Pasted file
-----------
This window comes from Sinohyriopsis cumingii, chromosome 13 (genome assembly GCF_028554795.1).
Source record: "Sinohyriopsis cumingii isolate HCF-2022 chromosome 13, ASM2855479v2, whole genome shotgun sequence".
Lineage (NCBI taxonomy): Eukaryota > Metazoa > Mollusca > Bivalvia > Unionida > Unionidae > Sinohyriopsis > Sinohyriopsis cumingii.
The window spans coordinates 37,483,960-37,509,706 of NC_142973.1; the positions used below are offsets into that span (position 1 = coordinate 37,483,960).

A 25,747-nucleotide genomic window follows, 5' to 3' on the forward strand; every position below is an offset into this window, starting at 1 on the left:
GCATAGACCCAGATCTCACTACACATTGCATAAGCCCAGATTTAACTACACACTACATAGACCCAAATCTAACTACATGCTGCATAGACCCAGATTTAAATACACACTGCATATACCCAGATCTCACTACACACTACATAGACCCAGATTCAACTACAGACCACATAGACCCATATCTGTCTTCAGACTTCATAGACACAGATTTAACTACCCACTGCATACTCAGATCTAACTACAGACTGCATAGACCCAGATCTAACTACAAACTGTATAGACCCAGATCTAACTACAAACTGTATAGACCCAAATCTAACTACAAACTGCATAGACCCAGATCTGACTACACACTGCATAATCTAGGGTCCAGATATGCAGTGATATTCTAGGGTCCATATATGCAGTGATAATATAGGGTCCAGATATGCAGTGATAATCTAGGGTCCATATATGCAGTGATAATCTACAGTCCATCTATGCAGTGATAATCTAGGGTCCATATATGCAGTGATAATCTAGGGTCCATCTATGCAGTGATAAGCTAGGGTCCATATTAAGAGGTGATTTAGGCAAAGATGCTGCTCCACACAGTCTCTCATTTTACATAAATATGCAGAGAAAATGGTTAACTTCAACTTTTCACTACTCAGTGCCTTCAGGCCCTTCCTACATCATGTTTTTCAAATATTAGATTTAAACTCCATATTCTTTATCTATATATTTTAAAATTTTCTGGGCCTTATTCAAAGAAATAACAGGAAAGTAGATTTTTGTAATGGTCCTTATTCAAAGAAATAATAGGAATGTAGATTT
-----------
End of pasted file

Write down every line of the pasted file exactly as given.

This window comes from Sinohyriopsis cumingii, chromosome 13 (genome assembly GCF_028554795.1).
Source record: "Sinohyriopsis cumingii isolate HCF-2022 chromosome 13, ASM2855479v2, whole genome shotgun sequence".
Lineage (NCBI taxonomy): Eukaryota > Metazoa > Mollusca > Bivalvia > Unionida > Unionidae > Sinohyriopsis > Sinohyriopsis cumingii.
The window spans coordinates 37,483,960-37,509,706 of NC_142973.1; the positions used below are offsets into that span (position 1 = coordinate 37,483,960).

A 25,747-nucleotide genomic window follows, 5' to 3' on the forward strand; every position below is an offset into this window, starting at 1 on the left:
GCATAGACCCAGATCTCACTACACATTGCATAAGCCCAGATTTAACTACACACTACATAGACCCAAATCTAACTACATGCTGCATAGACCCAGATTTAAATACACACTGCATATACCCAGATCTCACTACACACTACATAGACCCAGATTCAACTACAGACCACATAGACCCATATCTGTCTTCAGACTTCATAGACACAGATTTAACTACCCACTGCATACTCAGATCTAACTACAGACTGCATAGACCCAGATCTAACTACAAACTGTATAGACCCAGATCTAACTACAAACTGTATAGACCCAAATCTAACTACAAACTGCATAGACCCAGATCTGACTACACACTGCATAATCTAGGGTCCAGATATGCAGTGATATTCTAGGGTCCATATATGCAGTGATAATATAGGGTCCAGATATGCAGTGATAATCTAGGGTCCATATATGCAGTGATAATCTACAGTCCATCTATGCAGTGATAATCTAGGGTCCATATATGCAGTGATAATCTAGGGTCCATCTATGCAGTGATAAGCTAGGGTCCATATTAAGAGGTGATTTAGGCAAAGATGCTGCTCCACACAGTCTCTCATTTTACATAAATATGCAGAGAAAATGGTTAACTTCAACTTTTCACTACTCAGTGCCTTCAGGCCCTTCCTACATCATGTTTTTCAAATATTAGATTTAAACTCCATATTCTTTATCTATATATTTTAAAATTTTCTGGGCCTTATTCAAAGAAATAACAGGAAAGTAGATTTTTGTAATGGTCCTTATTCAAAGAAATAATAGGAATGTAGATTT